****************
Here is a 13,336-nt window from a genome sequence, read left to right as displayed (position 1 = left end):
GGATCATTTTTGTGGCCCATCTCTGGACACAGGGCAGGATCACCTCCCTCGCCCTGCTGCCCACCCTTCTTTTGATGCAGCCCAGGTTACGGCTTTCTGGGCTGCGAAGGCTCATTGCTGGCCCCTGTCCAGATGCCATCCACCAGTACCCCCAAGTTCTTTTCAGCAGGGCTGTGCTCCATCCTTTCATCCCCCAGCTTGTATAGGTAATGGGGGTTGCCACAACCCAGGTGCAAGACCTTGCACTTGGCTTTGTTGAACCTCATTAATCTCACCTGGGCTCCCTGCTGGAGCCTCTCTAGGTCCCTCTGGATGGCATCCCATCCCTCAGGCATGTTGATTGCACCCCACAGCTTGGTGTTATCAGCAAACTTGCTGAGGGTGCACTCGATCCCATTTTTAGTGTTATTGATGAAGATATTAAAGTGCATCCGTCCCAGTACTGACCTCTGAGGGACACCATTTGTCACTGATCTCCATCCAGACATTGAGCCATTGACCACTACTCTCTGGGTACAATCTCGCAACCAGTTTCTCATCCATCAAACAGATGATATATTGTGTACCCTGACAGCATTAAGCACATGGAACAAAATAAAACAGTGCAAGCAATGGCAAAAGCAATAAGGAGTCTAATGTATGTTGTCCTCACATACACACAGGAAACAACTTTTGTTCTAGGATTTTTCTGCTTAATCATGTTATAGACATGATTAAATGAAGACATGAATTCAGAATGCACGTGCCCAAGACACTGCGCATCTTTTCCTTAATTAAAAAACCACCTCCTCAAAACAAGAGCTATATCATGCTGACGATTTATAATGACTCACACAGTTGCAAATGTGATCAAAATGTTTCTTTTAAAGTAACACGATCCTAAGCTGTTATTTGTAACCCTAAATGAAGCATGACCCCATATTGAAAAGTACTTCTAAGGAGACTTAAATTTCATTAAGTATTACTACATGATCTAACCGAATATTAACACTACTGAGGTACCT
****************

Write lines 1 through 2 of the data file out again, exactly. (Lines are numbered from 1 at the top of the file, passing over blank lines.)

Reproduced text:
Here is a 13,336-nt window from a genome sequence, read left to right as displayed (position 1 = left end):
GGATCATTTTTGTGGCCCATCTCTGGACACAGGGCAGGATCACCTCCCTCGCCCTGCTGCCCACCCTTCTTTTGATGCAGCCCAGGTTACGGCTTTCTGGGCTGCGAAGGCTCATTGCTGGCCCCTGTCCAGATGCCATCCACCAGTACCCCCAAGTTCTTTTCAGCAGGGCTGTGCTCCATCCTTTCATCCCCCAGCTTGTATAGGTAATGGGGGTTGCCACAACCCAGGTGCAAGACCTTGCACTTGGCTTTGTTGAACCTCATTAATCTCACCTGGGCTCCCTGCTGGAGCCTCTCTAGGTCCCTCTGGATGGCATCCCATCCCTCAGGCATGTTGATTGCACCCCACAGCTTGGTGTTATCAGCAAACTTGCTGAGGGTGCACTCGATCCCATTTTTAGTGTTATTGATGAAGATATTAAAGTGCATCCGTCCCAGTACTGACCTCTGAGGGACACCATTTGTCACTGATCTCCATCCAGACATTGAGCCATTGACCACTACTCTCTGGGTACAATCTCGCAACCAGTTTCTCATCCATCAAACAGATGATATATTGTGTACCCTGACAGCATTAAGCACATGGAACAAAATAAAACAGTGCAAGCAATGGCAAAAGCAATAAGGAGTCTAATGTATGTTGTCCTCACATACACACAGGAAACAACTTTTGTTCTAGGATTTTTCTGCTTAATCATGTTATAGACATGATTAAATGAAGACATGAATTCAGAATGCACGTGCCCAAGACACTGCGCATCTTTTCCTTAATTAAAAAACCACCTCCTCAAAACAAGAGCTATATCATGCTGACGATTTATAATGACTCACACAGTTGCAAATGTGATCAAAATGTTTCTTTTAAAGTAACACGATCCTAAGCTGTTATTTGTAACCCTAAATGAAGCATGACCCCATATTGAAAAGTACTTCTAAGGAGACTTAAATTTCATTAAGTATTACTACATGATCTAACCGAATATTAACACTACTGAGGTACCT